A Brief History of Street Tracks in F1

Before purpose-built circuits, the pioneers of motor sport raced on city streets and closed public roads. In 1950, the first year of the FIA Formula 1 World Championship, the streets around Monte Carlo roared to the sound of grand prix cars. Seventy years later, the tradition continues as a new location will welcome the world’s fastest cars and drivers. This spring, Vietnam’s cultural capital Hanoi will join an illustrious list of cities to host a Formula 1 street race as the Formula 1 VinFast Vietnam Grand Prix gets underway on 3rd – 5th April, 2020.

Fans have always loved street races because of the unique access they get to the cars and drivers. No other type of circuit on the Formula 1 calendar gets you so close to the action.



Monaco-aside, racing within the confines of a city started to become popular in the 1970s. The parkland on a hill overlooking the beautiful Spanish harbour of Barcelona first hosted the Spanish Grand Prix in 1969. The super-quick circuit navigated Montjuich Park’s long sweeping roads and tight turns around the houses. Its suitability for a grand prix ceased after tragedy struck in 1975, so the following year F1 headed west to seek out alternative venues.



The Californian coastal city of Long Beach became a part of the FIA Formula 1 World Championship for eight seasons as the American racing scene fell in love with F1 on its city’s streets. Subsequent tracks in Las Vegas, Dallas and Detroit were huge successes that spawned similar events in Adelaide and latterly in Melbourne, Australia.



After a period where new grand prix circuits were built from the ground-up, one city decided to buck the trend. It also ambitiously hosted the first-ever Formula 1 night race. Since 2008, Singapore has been one of the highlights of the calendar as the Marina Bay Circuit has proven popular with fans and drivers alike. The flat-out straights, technical corners and searing heat have made the Singapore Grand Prix one of the ultimate tests for a grand prix driver, while the dazzling floodlights create an impressive spectacle.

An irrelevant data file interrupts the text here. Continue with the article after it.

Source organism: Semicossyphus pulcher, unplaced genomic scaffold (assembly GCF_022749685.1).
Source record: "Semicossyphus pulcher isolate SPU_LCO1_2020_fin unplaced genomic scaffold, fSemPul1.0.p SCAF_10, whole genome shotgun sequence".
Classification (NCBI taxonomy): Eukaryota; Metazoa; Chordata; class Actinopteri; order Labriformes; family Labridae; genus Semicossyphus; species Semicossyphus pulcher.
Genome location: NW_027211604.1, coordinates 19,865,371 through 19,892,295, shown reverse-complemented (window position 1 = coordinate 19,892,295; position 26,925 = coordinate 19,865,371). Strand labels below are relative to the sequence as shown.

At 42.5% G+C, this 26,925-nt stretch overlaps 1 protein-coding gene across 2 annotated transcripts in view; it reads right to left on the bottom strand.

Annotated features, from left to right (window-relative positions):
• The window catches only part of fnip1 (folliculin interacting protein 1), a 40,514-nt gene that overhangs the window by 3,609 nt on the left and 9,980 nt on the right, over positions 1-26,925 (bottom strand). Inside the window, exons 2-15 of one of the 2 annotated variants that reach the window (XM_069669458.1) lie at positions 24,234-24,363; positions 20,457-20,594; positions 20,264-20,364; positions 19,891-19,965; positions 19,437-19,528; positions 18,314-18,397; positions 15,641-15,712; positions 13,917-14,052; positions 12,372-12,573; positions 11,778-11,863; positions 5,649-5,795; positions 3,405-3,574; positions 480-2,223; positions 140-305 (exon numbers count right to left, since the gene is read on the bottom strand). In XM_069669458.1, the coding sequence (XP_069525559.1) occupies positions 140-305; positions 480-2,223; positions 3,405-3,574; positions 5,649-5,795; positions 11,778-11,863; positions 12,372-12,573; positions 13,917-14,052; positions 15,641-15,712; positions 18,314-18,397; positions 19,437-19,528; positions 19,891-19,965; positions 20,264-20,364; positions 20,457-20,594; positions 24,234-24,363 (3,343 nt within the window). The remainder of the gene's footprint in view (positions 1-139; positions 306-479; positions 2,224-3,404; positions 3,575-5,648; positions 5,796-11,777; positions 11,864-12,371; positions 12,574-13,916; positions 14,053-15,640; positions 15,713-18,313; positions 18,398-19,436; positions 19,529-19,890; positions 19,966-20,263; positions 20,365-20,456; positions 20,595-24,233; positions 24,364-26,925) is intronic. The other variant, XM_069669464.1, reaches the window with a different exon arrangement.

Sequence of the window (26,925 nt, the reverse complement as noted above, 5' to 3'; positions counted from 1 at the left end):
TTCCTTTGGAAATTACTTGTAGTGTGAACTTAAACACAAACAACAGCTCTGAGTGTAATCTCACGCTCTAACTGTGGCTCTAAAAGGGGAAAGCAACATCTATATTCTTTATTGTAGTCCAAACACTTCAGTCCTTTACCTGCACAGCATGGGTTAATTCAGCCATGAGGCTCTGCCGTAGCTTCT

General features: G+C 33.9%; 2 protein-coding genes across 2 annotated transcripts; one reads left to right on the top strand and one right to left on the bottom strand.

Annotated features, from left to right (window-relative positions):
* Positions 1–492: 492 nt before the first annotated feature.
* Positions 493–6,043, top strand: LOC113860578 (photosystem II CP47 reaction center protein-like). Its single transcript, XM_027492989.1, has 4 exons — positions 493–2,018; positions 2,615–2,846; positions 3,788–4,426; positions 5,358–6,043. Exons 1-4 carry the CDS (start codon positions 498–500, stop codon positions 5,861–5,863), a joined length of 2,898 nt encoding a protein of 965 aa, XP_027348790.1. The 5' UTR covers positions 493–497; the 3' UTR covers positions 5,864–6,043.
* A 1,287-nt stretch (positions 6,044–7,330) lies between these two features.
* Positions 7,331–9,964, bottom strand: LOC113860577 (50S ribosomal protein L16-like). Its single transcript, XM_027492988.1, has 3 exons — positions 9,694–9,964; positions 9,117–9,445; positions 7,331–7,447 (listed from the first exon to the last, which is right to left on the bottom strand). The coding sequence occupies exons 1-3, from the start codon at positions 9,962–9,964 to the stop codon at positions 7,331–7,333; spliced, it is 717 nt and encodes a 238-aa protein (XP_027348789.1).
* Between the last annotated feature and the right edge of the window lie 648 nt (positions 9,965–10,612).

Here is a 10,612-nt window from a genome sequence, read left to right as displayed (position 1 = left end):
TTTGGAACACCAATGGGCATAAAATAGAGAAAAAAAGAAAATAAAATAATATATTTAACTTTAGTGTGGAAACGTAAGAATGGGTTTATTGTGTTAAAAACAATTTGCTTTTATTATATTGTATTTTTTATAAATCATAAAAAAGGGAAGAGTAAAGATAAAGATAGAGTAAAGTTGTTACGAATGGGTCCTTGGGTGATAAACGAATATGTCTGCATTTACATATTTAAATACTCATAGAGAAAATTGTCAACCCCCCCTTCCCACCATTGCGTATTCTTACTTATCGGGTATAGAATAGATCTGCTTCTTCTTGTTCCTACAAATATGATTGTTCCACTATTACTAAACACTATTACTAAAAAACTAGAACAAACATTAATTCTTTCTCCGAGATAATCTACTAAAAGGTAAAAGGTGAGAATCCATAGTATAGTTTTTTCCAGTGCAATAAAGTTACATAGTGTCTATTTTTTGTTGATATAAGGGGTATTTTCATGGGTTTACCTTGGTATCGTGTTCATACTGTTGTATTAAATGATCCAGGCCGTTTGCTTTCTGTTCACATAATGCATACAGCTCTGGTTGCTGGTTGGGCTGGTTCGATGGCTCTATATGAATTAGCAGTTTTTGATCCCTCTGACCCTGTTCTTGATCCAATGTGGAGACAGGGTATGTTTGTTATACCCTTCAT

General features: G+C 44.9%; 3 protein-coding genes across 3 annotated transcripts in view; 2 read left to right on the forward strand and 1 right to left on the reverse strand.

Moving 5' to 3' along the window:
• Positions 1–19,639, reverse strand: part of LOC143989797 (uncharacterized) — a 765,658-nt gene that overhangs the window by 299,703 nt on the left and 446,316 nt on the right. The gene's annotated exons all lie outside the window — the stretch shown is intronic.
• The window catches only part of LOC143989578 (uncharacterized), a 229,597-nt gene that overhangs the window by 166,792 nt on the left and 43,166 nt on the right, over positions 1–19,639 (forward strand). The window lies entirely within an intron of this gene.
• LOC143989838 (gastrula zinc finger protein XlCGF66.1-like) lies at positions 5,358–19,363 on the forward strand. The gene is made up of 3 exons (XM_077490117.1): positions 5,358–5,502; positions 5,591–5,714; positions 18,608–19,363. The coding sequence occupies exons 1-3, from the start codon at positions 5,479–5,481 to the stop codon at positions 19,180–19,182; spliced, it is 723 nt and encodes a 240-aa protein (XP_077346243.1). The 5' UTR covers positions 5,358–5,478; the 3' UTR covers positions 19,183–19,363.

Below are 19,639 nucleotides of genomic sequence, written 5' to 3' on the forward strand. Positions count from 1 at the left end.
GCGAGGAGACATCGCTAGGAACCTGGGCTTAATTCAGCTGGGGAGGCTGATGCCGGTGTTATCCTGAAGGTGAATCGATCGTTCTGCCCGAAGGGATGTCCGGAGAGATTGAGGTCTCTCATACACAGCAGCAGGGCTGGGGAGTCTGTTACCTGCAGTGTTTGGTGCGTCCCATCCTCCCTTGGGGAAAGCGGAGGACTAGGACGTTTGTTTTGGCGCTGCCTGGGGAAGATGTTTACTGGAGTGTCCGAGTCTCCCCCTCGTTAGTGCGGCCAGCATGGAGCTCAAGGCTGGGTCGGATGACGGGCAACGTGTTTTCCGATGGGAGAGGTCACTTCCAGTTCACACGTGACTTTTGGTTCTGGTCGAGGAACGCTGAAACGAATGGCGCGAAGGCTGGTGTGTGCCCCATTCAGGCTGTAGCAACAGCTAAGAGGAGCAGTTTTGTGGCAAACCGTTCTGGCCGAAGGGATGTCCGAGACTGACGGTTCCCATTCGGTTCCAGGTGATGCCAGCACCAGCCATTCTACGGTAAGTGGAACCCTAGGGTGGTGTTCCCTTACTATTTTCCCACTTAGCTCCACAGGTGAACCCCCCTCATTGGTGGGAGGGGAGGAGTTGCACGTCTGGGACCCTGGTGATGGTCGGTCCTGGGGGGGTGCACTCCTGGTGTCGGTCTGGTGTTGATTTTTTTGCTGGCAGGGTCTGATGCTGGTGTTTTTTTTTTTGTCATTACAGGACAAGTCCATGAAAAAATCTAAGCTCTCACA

Away from south east Asia, new street races have appeared in recent years in Valencia, Spain and the Azerbaijani capital, Baku. The latter has produced some of the most dramatic moments in recent Formula 1 history.

In 2020, a new venue will be added to the calendar when Hanoi will host the Formula 1 VinFast Vietnam Grand Prix on 3rd – 5th April. To be one of the many fans who will experience first-hand the thrilling speed of a Formula 1 car on a city’s streets then buy your tickets now at www.f1vietnamgp.com. You won’t get any closer to the action.


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